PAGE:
The best beef chili ever

Here comes the sausage and beef chili in a weeknight! Our chili recipe just takes 40 minutes to complete. Many other recipes require simmering for at least an hour, and occasionally considerably longer. But after a hard day at work, it can be difficult to get dinner ready. Follow this recipe but simmer it for a longer period of time at a lower heat if you have the time and desire a thicker chili that develops flavors over a low and slow heat.

Advance planning

One of those foods that becomes better the next day is braised beef chili. The shelf life of leftovers is three to five days.

Do it twice

You must feed a sizable crowd. It’s simple to double this recipe (or triple).

Spice is king

Everyone agrees that a good sausage and beef chili has a nuanced flavor that is influenced by a variety of ingredients. Cooks use a variety of spices, ranging from mustard powder to cinnamon, in their chili. But we’ll almost always use these four: paprika, cumin, dried oregano, and chili powder.

Beef can be substituted

Ground turkey or chicken works great in place of the beef in this recipe if you enjoy the robust flavor of beef chili but are wanting to consume less red meat. We also have vegetarian chili available if that’s more your style.

To bean or not to bean?

In Texas, the use of calories beef chili with beans is very contentious. Texas chili lacks beans but is still rather amazing. But because we and the rest of the nation appear to enjoy beans, we’re all for it! In this recipe, we use kidney beans, but black, pinto, and even white beans work. (People love our White Chicken Chili.)

What can I serve alongside chili?

Chili is one of those recipes that may be enhanced by building nearly a DIY chili bar, or it can be kept straightforward with just a few toppings. The following are some of the toppings that the Delish test kitchen enjoys using: avocado or guacamole, sour cream, chives or scallions, pickled onions, shredded cheese, pickled jalapenos, crumbled tortilla chips or saltines, cooked bacon, and cornbread. And don’t limit yourself to toppings. Spaghetti tastes great with chili; yep, we’re talking about Cincinnati Chili.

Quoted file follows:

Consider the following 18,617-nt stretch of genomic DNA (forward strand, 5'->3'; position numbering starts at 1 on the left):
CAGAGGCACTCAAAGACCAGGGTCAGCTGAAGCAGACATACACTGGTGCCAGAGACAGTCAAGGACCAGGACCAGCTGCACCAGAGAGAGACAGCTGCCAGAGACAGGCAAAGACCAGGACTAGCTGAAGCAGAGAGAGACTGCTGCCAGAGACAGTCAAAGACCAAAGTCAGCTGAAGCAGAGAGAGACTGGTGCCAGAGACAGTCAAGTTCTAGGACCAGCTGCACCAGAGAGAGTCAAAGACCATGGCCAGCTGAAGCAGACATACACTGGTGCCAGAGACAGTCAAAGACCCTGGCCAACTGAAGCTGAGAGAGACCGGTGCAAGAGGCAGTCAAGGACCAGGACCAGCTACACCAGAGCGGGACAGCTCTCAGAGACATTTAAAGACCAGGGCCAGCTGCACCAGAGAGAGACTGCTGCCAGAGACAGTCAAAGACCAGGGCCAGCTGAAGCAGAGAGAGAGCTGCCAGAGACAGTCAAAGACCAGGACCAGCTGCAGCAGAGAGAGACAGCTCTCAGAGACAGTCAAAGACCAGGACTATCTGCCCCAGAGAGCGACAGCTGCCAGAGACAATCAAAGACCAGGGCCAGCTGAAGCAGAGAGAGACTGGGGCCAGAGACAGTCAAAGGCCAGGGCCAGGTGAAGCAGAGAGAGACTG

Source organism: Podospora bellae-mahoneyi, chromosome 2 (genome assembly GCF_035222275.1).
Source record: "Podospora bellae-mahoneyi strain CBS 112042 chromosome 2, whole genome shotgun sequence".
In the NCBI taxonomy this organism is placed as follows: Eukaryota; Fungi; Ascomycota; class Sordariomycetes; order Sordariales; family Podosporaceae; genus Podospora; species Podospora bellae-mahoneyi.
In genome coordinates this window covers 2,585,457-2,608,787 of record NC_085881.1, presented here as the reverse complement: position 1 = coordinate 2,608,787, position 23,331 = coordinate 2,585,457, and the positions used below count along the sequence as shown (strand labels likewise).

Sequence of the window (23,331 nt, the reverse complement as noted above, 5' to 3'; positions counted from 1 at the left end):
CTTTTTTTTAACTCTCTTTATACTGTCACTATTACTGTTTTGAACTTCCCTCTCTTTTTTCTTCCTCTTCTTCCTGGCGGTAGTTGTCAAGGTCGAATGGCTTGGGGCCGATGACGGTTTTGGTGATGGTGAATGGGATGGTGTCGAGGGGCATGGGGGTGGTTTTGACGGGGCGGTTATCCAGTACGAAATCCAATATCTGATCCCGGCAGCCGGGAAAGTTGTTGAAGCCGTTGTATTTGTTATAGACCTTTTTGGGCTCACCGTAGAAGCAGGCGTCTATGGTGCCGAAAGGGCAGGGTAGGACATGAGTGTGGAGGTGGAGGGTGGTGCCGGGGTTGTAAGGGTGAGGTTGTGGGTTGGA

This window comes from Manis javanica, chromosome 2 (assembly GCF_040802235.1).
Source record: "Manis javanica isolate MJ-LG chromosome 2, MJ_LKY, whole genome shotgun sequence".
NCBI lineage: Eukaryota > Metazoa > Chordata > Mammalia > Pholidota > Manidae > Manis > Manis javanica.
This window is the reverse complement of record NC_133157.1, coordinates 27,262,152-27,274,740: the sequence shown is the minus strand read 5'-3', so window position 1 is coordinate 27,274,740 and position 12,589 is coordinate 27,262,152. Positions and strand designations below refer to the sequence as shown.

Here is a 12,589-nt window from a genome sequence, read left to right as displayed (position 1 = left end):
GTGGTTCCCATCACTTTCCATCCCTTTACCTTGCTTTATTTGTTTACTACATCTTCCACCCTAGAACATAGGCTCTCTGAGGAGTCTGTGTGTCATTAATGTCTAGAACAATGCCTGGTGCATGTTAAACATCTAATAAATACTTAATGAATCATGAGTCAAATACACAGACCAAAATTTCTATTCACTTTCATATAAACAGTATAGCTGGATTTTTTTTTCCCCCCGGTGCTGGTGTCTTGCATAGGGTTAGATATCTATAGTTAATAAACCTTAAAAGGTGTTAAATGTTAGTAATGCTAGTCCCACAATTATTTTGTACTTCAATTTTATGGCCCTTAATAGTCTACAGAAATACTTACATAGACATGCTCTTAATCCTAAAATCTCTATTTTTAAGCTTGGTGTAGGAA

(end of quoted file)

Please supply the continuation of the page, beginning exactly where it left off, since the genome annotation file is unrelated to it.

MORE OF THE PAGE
What are the finest chili-making secrets?

The original chili recipe calls for chili powder and tomato paste, which provides umami and sweetness. Here are some things you can add to your chili to kick it up a notch:

Chili needs regular chili powder from your local grocery shop, but you may also spice it up with various kinds. Chipotle brings smoke. Ancho adds a small amount of heat without overpowering.

Pour beer into the meat and vegetable combination once the spices have been added, and boil until at least half of the beer has been reduced. (Reducing takes away the harsher alcohol flavor, leaving only the deliciously yeasty beer flavor!). Light to dark lagers of any color work.

While the chili simmers, add Worcestershire, soy sauce, fish sauce, liquid smoke, dark cacao powder, or espresso powder. Each of these hidden elements should only be used in small amounts because they add a lot of perspective. Key is to keep them as background information.

What consistency should chili have?

Chili should be thick, almost stew-like – not soupy.  

What should I do if my chili is too thin?

In order to thicken soupy chili, whisk in a little cornstarch, flour, or cornmeal before bringing to a boil and simmering for a few seconds. Alternately, decide to cook the chili for an extended period of time to gradually thicken and develop flavor.

My chili was overdone and is now overly thick. Now what should I do?

The chili is completely recoverable as long as it is not scorched (see below if it is). Add water a little at a time if you like the flavor and seasoning. Use chicken or beef broth if the chili is thick but flavorful.

What do I do now that the chili has scorched to the bottom of the pan?

Get the unburned chili out of the pot as soon as possible to prevent it from absorbing the charred flavor. Take a different, clean pot, skim out the unburned chili, and then discard the charred bits. Continue to boil in the new pot while taking care to add a little extra liquid if the chili has become overly thick (see above). Remove the burned pieces and start soaking the pot.

Should I cover the chili? 

NO, don’t cover the pot while making chili that cooks more quickly, like this recipe! Leaving the lid off is essential if we want the liquid in the chili to diminish. To prevent the liquid from evaporating too quickly while the chili simmers for a longer period of time, it could be a good idea to partially cover the pot.


1 tbsp. extra-virgin olive oil

1/2 large white onion, chopped

3 cloves garlic, minced

2 tbsp. tomato paste

1 1/2 lb. ground beef

1 1/2 tbsp. chili powder

1 tsp. ground cumin

1 tsp. dried oregano

1/2 tsp. paprika

1/4 tsp. cayenne pepper (optional)

Kosher salt

Freshly ground black pepper

1 (15-oz) can kidney beans, drained

1 (28-oz) can crushed tomatoes


Shredded cheddar

Sour cream

Thinly sliced green onions


  1. Heat oil in a big pot over a medium heat. Add the onion and simmer for 5 minutes, or until tender. After another minute or so of tossing and cooking, add tomato paste and heat until aromatic. When the ground beef is no longer pink, add it. Return to heat after removing fat.
  2. Along with a sufficient amount of salt and pepper, add the chili powder, cumin, oregano, paprika, and cayenne (if using). Bring the chili to a boil before adding the kidney beans and crushed tomatoes. 20 minutes of simmering at reduced heat. If required, season with additional salt and pepper.
  3. Top with cheddar, sour cream, and green onions after ladling into bowls.

Leave a Comment